Detecting interictal discharges in first seizure patients: ambulatory EEG or EEG after sleep deprivation?

I. Geut, S. Weenink, I.L.H. Knottnerus, Michel J.A.M. van Putten

Research output: Contribution to journalArticleAcademicpeer-review

8 Citations (Scopus)
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Abstract

Purpose

Uncertainty about recurrence after a first unprovoked seizure is a significant psychological burden for patients, and motivates the need for diagnostic tools with high sensitivity and specificity to assess recurrence risk. As the sensitivity of a routine EEG after a first unprovoked seizure is limited, patients often require further diagnostics. Here, we study if ambulatory EEG (aEEG) has similar diagnostic accuracy as sleep deprived EEG (sdEEG).
Methods

In this retrospective cohort, we included patients with an unprovoked first seizure and a normal routine EEG who subsequently underwent an sdEEG or aEEG. All EEGs were reviewed for the presence of interictal epileptiform discharges (IEDs). We calculated specificity and sensitivity of sdEEG and aEEG, using the clinical diagnosis of epilepsy as golden standard. All patients had a follow-up of one year.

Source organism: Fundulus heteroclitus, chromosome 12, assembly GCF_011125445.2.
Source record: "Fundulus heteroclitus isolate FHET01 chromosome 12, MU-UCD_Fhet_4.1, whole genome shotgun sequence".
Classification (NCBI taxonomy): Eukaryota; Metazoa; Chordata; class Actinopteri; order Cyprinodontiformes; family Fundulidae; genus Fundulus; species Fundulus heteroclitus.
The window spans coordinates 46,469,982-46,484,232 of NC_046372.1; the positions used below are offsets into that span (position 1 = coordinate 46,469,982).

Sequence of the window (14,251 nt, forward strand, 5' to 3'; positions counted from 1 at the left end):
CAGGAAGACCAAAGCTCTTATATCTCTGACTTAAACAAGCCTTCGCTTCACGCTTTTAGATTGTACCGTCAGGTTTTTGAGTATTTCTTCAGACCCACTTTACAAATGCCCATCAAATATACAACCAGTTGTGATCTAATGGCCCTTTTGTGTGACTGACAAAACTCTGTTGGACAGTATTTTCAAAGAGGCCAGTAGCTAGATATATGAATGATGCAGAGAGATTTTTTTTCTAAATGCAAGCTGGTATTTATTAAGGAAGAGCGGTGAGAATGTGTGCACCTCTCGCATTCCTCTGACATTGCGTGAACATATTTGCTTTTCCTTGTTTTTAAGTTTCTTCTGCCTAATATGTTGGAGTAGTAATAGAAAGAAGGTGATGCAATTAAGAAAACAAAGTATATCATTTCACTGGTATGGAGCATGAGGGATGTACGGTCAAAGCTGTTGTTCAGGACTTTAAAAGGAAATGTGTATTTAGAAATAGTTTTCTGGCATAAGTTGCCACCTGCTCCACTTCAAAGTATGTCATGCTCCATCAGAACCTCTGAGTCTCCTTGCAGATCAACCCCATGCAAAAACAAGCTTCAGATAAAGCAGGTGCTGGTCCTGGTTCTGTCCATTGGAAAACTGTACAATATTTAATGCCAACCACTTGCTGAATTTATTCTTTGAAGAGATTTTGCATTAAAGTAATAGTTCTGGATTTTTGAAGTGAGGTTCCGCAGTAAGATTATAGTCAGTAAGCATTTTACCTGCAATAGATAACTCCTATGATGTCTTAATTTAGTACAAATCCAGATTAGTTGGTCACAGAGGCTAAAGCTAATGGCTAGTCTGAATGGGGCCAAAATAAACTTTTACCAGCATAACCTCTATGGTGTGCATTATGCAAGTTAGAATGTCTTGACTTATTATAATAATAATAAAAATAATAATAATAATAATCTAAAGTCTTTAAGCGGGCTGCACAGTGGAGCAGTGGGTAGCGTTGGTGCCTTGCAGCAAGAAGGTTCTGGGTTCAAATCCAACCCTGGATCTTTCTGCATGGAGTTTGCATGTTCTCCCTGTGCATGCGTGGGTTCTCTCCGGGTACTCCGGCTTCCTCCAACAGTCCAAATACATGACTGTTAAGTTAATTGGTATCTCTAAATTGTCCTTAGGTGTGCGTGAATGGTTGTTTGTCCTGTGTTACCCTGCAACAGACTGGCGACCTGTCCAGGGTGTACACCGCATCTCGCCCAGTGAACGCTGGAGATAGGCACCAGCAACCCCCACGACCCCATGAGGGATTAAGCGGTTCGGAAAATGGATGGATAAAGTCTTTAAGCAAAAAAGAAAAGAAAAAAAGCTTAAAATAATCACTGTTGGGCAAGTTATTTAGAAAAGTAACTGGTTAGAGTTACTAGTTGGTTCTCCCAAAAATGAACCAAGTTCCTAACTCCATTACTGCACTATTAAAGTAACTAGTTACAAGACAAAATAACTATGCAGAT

Results

We included 104 patients. Sensitivities for sdEEG and aEEG were 45% (specificity 91%) and 63% (specificity 95%), respectively. Independent risk factor for recurrent seizure were IEDs on the additional EEG, with a relative risk of 1.5 of having a recurrent seizure within a year.
Conclusion

Diagnostic accuracies of sdEEG and aEEG are similar and depending on patients’ and clinicians’ preference both can be considered in patients with a first seizure and a normal routine EEG to determine recurrence risk.
Original languageEnglish
Pages (from-to)52-54
Number of pages3
JournalSeizure
Volume51
DOIs
Publication statusPublished - Oct 2017

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